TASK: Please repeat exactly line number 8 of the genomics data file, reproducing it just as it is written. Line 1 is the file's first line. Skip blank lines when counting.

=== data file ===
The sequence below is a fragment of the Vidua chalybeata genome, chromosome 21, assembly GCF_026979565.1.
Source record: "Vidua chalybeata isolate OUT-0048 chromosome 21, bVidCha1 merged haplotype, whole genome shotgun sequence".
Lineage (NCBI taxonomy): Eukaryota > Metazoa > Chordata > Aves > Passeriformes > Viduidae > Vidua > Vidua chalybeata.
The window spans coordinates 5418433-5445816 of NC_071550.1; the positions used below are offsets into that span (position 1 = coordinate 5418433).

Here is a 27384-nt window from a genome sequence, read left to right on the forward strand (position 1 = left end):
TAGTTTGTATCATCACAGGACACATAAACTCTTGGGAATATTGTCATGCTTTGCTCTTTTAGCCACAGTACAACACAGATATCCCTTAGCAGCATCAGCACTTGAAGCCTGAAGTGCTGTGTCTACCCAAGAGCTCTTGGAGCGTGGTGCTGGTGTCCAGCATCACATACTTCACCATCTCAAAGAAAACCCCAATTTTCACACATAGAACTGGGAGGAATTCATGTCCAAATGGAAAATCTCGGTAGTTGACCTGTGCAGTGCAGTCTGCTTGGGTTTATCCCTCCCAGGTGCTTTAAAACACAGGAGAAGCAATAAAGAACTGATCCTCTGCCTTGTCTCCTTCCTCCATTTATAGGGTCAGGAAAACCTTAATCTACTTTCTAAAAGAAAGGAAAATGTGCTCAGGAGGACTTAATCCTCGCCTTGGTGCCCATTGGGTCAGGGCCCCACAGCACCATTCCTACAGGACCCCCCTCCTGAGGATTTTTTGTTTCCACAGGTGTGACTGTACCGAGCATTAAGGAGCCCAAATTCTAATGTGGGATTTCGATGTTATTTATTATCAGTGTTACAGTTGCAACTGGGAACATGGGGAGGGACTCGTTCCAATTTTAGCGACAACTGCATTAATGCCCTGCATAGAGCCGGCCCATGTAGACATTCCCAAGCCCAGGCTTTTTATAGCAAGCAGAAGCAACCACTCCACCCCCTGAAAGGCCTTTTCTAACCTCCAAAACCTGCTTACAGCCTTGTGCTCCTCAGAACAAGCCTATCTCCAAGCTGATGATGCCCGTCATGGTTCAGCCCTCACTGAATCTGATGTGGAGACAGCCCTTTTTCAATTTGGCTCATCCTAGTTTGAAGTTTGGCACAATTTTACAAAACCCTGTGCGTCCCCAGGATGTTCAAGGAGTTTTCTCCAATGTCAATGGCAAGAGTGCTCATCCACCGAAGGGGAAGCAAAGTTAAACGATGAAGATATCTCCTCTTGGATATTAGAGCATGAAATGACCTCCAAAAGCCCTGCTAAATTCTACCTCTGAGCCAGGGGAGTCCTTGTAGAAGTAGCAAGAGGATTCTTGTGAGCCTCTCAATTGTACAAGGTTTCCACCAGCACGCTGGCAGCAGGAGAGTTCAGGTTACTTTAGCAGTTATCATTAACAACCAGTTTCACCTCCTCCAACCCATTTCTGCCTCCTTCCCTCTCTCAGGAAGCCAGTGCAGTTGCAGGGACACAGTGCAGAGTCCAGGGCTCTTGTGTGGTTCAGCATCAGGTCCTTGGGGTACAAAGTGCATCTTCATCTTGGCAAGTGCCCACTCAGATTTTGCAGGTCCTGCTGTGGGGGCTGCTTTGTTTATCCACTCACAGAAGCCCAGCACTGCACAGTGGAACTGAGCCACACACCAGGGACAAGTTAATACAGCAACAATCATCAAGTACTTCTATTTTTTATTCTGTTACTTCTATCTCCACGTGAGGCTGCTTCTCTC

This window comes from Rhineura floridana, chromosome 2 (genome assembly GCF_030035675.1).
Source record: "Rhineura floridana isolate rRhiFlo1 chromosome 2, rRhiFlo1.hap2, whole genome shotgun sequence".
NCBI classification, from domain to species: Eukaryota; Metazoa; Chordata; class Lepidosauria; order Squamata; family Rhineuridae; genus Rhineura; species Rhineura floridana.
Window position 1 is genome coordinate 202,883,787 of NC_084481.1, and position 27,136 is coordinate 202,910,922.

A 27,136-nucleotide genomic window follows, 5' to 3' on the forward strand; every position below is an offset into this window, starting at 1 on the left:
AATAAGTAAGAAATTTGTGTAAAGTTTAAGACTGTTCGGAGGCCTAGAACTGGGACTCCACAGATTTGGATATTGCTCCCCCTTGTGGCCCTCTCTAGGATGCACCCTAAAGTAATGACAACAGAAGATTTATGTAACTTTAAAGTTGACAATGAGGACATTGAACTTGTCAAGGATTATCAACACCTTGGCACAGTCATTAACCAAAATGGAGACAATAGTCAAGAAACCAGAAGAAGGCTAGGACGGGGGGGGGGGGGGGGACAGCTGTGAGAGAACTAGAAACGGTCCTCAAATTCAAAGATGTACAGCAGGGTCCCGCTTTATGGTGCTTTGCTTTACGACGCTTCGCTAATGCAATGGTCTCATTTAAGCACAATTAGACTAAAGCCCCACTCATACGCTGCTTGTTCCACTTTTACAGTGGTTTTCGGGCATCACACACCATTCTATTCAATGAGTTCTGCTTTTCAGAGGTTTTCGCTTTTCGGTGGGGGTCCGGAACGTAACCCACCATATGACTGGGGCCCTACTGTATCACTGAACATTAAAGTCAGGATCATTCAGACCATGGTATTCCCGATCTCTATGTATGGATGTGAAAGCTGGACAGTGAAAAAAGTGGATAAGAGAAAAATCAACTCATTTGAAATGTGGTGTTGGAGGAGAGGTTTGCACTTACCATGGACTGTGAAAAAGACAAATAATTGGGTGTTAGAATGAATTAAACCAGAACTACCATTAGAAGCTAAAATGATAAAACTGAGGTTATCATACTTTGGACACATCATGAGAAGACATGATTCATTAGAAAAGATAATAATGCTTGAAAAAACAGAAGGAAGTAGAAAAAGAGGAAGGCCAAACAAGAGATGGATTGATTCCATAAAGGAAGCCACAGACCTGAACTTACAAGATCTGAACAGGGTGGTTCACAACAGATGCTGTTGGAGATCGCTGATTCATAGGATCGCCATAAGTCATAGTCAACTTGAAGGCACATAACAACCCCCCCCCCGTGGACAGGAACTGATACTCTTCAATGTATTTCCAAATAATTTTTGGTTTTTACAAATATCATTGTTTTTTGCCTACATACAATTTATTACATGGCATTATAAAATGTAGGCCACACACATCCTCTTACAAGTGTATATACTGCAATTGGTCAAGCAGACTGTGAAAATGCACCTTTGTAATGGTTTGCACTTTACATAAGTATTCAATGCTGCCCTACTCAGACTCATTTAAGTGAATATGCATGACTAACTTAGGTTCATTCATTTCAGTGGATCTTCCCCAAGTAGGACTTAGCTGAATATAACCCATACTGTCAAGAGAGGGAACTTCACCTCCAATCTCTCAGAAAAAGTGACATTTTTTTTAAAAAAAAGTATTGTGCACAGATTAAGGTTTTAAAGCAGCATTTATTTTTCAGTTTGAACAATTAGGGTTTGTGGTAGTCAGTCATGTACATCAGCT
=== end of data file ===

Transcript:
Source record: "Rhineura floridana isolate rRhiFlo1 chromosome 2, rRhiFlo1.hap2, whole genome shotgun sequence".